Manufacturers claim all sorts of wild zero to 62-mile-per-hour times that are rather hard to replicate in the real world on a so-called average morning. What's for sure is that back in 2013, the McLaren P1 appeared as the lightest of the hybrid hypercar trio (think LaFerrari and Porsche 918) as well as the fastest road car Woking had built up until that point. Another attribute of McLarens in general that I can confirm is that they are usually quicker off the line than they should be according to the specs. Clever traction control programming and how the suspension handles the weight transfer can make even an entry-level Sport Series out-drag all-wheel-drive cars that just shouldn't be beaten over such short distances.
McLaren's first Series Production prototype P1, the volcano yellow SP1 signed by designer Frank Shephenson himself is just as much of a weapon as it was at its debut seven years go. Yet while McLaren claims a zero to 62 mph time of 2.8 seconds, Lovecars found that on a dry day and on a slippery surface driven by British GT racer Graham Davidson, it will "only" reach 62 mph in 3.65 seconds.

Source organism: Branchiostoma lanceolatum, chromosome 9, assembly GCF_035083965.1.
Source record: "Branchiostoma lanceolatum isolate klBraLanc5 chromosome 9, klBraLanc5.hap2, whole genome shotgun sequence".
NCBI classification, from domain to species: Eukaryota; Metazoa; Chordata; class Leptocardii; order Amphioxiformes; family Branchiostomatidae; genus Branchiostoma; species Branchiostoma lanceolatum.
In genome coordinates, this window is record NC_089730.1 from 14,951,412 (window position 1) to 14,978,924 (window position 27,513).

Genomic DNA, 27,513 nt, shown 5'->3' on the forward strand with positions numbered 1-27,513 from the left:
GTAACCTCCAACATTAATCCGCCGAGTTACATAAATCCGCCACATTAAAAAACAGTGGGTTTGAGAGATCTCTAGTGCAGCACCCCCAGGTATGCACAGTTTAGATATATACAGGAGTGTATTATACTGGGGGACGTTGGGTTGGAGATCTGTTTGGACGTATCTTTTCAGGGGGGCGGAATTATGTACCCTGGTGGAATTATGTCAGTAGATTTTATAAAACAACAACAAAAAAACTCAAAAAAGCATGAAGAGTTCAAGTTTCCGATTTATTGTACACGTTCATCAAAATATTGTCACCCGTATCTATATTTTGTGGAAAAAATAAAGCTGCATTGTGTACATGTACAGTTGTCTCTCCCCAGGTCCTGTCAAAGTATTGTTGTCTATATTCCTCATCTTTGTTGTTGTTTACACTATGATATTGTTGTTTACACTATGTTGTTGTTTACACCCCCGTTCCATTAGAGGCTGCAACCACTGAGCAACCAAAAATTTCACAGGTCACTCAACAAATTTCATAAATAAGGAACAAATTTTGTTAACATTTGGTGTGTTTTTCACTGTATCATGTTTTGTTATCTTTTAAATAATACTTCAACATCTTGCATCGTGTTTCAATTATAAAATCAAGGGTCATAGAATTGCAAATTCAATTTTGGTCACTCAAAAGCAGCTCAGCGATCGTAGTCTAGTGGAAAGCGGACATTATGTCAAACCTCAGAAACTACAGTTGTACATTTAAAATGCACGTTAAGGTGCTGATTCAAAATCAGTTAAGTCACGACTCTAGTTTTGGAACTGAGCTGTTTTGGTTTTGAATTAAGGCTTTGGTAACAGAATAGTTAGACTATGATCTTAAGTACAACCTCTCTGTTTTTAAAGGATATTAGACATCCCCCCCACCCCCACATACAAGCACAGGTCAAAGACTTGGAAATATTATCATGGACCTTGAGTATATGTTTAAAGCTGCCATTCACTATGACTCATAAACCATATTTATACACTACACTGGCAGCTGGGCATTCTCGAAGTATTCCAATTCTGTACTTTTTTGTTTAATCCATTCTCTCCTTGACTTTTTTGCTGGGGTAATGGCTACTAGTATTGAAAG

The all-black Taycan Turbo S is a much younger proposition, being a 2020 model with all-wheel-drive provided by a pair of permanent magnet motors producing a total of 761 horsepower. The fastest Taycan also comes with a two-speed gearbox, something that helps it out-drag a Tesla Model S P100D in Ludicrous mode.
What's more, Porsche is known to play it conservatively with its official acceleration quotes, making us wonder how close the Taycan Turbo S can be to that official 2.8 second figure while dealing with a curb weight of 5,225 pounds. Mind you, Porsche's flagship EV also packs 774 foot-pounds of torque right from the start, while the P1 needs to rev to 4,000 rpm for 664 ft-lb.
Wait no more, the answer is here:
Despite the Porsche reaching 62 mph in just 2.7 seconds, once the 3,284-pound McLaren's 3.8-liter V8 hybrid powertrain spools up to produce its full 916 horsepower, the Taycan Turbo S has nothing for the P1's acceleration. Woking's hypercar is already quicker at the quarter-mile mark, only to reach a gate speed of 149.8 miles per hour as it crosses the line some 22.3 mph faster than the slippery Porsche.
On the plus side, the Taycan can seat four.
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